Note: I will be posting an Ozark Civil War series on this post for the next several weeks.  These articles can also be found on the Baxter Bulletin every Monday.  Some articles in the Bulletin have been edited down to fit the word count requirements for the newspaper.  These articles will be posted here every Tuesday; they are posted here in their entirety with pictures & links.
Enjoy your Ozarks' History.

Before reading Part 3, make sure to read Part 1 & 2.

A tinder ear and wanting eye was always turned toward the Military Road. It was the 16th of October, 1862, and many of Marion County villages & families were anticipating the arrival of their husbands and sons. Some of the families located on Rapp’s Barrens had become familiar names to the area, such as: Casey, Crawford, Dodd, Foster, Goforth, Goodall, Howard, Huston, Russell, Talbolt/Talbert, Trammel, and Walker. These families still lived on this open prairie that once flourished with corn, cotton, and tobacco. Now, they still had key resources that would make them a prime target for a Union raid. They would ultimately arrive at the Casey house, which also doubled as the local post office the past four years. 
Old Military Road on Hwy. 126 South going toward Buford, Arkansas.
The peace of this well knitted community was quickly interrupted as the 14th Missouri Calvary & Missouri State Militia from Douglas & Ozark Counties bore down in plundering resources needful for their unit. Hastily, the Union Calvary made a raid through Mountain Home and the surrounding barren. The booty was easily taken with only women, children, and old men to plead and protest. Additionally, the majority of men who could protect them, with the weapons and gunpowder, were still three days away. 

Once the materials were stolen, the final inventory tallied 50 heads of horses, 5 wagons and teams, and a considerable amount of other property useful to the army. Since their livestock, implements, quilts, and rations were stolen, the families on the prairie would find daily survival a constant struggle.

In making the raid throughout the small village, Maj. Wilber approached the Casey house to see a horse drawn hack (buggy) driven by a Confederate officer who was transporting an ailing soldier; it was Maj. J. W. Methvin. He had made the arduous journey from Pocahontas in only six days lying in the bed of the hack. It was determined that Methvin had contracted a severe case of pneumonia. He was within a day’s journey from being reunited in the safe haven of his family and comfortable quarters. Methvin was captured and soon realized his circumstances and timing of a reunion with his wife and children started growing dark and doubtful.
After the setting of the sun, about 8:00 p.m., Maj. Wilber ordered a retreat back to Missouri via the Military Road, and the hoof beats of the cavalry pounded away from the small dogtrot home of Col. Casey. The retreat went smoothly and the cavalry made their way to another nearby prairie known as Tucker Flats or Tucker Barrens. Today this area is known as the Tucker Cemetery Road. 
In Maj. Wilber’s report, he stated, “I placed our train of horses, mules, and wagons in the advance, with sufficient guard for its protection, and kept my main force between it and the advancing enemy. The most perfect order was maintained. Every man was at his post, and everything was in readiness to give the enemy the warmest reception possible.”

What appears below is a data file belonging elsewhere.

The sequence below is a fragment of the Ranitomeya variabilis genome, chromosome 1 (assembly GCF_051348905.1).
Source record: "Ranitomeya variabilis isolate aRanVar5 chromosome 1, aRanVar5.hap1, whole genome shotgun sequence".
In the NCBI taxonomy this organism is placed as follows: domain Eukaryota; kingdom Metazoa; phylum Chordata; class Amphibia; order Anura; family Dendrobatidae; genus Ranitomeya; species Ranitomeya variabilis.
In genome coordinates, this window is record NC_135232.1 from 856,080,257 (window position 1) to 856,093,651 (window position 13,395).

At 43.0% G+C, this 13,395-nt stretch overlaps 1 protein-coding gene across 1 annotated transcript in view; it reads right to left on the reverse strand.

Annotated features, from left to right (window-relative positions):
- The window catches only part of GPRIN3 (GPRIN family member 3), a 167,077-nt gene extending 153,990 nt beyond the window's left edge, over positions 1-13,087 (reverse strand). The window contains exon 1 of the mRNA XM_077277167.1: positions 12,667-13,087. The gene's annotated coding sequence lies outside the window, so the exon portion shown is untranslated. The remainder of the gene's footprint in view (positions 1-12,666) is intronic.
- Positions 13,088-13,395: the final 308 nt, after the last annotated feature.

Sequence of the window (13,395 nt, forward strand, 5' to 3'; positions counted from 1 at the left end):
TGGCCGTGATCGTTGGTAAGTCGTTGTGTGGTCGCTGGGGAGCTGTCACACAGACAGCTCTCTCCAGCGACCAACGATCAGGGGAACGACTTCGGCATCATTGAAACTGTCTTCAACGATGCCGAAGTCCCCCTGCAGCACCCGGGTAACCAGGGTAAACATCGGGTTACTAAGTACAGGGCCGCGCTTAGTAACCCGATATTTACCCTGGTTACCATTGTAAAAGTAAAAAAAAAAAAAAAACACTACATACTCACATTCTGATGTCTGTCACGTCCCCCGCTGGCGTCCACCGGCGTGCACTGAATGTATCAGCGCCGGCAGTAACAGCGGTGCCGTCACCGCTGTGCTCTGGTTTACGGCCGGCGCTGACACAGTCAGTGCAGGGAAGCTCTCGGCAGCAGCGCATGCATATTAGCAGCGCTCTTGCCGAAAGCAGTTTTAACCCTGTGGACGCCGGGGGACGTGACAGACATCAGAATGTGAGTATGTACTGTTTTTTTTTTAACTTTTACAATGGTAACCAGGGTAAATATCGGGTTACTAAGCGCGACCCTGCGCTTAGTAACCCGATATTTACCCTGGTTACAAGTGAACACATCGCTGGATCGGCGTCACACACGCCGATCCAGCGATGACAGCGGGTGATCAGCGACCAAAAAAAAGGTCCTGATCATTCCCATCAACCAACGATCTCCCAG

Tucker Cemetery Road on Hwy. 62 between Mountain Home & Gassville, Arkansas.
As the unit was approaching the last section of road on Tucker Flats, it became relevant that Col. Shaler was still a few days behind. Therefore, the decision was made to bivouac (camp) for the night, and make their final retreat by day light. About a half mile before the junction of the Old Salt Road, Hwy. 126, the soldiers discovered a place to camp. The camp was positioned on the prairie grassland and followed the gentle slope northwards a few hundred yards along a fresh spring of water. The tall tufts of Bluestem and Indian grass made excellent bedding for the soldiers and nourishing provender for all of the 275 horses, of which 50 were stolen. They most likely believed they were far enough below the grade and view of the road to not been seen. For safety’s sake, a rear guard, comprised of 25 men, was quickly dispensed under the guidance of Lt. Reuben Mooney, Company D, 14th Regiment.  
Overview of Tucker Prairie with arrow pointing to the sight of the skirmish.
In the meantime, the alarm went out through Mountain Home and the prairie about the Union raid, and some of furloughed men from the Arkansas 27th found themselves mustering their forces. It was now a desperate hunt for the militia that stripped Mountain Home. About 40 Confederate soldiers made their way to Tucker Flats on the Military Road. As they creped upon the 225 Union soldiers, they made their plans to separate the Yankee unit from their rear guard. Under the cover of night, the small band of Marion County men were endeavoring to rescue Maj. Methvin and repossess the precious fall harvest, livestock, and implements. 

As the Rebel soldiers advanced across the prairie, they hid themselves in the thickets of crimson sumac and tall clusters of Turkey-foot grass. About 2 o’clock in the morning, October 17th, a Rebel yell was unleashed and the rear guard was attacked by a small band of brave southern soldiers. As the hammers slammed down into the percussion caps of their rifled muskets, the soft lead Minie balls whizzed throughout the Union camp. The Rebels gained a position between the rear guard and the main Union force. The camp was quickly roused from its slumber and immediately came to arms. The fight had begun, and the cooling spring nearby Old Military Road would soon flow with crimson. 
Tucker Prairie, sight of the skirmish.